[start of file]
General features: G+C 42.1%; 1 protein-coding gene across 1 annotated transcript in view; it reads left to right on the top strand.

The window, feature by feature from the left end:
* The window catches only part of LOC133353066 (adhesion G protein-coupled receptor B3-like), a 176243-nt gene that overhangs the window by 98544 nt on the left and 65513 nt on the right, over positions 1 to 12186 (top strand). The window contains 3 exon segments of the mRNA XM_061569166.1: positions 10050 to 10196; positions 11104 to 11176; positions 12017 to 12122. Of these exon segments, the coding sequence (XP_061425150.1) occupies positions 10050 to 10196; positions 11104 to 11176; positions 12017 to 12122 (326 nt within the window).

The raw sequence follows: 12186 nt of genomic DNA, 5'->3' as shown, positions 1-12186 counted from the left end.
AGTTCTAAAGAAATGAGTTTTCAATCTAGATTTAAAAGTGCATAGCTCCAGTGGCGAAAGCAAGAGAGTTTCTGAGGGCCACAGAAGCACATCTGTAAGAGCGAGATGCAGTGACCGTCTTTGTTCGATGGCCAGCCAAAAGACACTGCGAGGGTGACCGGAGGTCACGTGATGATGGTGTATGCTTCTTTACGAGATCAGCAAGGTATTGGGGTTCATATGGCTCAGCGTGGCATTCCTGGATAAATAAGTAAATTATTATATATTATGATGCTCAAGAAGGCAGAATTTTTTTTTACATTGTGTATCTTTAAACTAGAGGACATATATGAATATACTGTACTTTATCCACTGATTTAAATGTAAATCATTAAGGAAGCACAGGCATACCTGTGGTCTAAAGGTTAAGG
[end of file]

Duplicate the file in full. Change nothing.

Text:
General features: G+C 42.1%; 1 protein-coding gene across 1 annotated transcript in view; it reads left to right on the top strand.

The window, feature by feature from the left end:
* The window catches only part of LOC133353066 (adhesion G protein-coupled receptor B3-like), a 176243-nt gene that overhangs the window by 98544 nt on the left and 65513 nt on the right, over positions 1 to 12186 (top strand). The window contains 3 exon segments of the mRNA XM_061569166.1: positions 10050 to 10196; positions 11104 to 11176; positions 12017 to 12122. Of these exon segments, the coding sequence (XP_061425150.1) occupies positions 10050 to 10196; positions 11104 to 11176; positions 12017 to 12122 (326 nt within the window).

The raw sequence follows: 12186 nt of genomic DNA, 5'->3' as shown, positions 1-12186 counted from the left end.
AGTTCTAAAGAAATGAGTTTTCAATCTAGATTTAAAAGTGCATAGCTCCAGTGGCGAAAGCAAGAGAGTTTCTGAGGGCCACAGAAGCACATCTGTAAGAGCGAGATGCAGTGACCGTCTTTGTTCGATGGCCAGCCAAAAGACACTGCGAGGGTGACCGGAGGTCACGTGATGATGGTGTATGCTTCTTTACGAGATCAGCAAGGTATTGGGGTTCATATGGCTCAGCGTGGCATTCCTGGATAAATAAGTAAATTATTATATATTATGATGCTCAAGAAGGCAGAATTTTTTTTTACATTGTGTATCTTTAAACTAGAGGACATATATGAATATACTGTACTTTATCCACTGATTTAAATGTAAATCATTAAGGAAGCACAGGCATACCTGTGGTCTAAAGGTTAAGG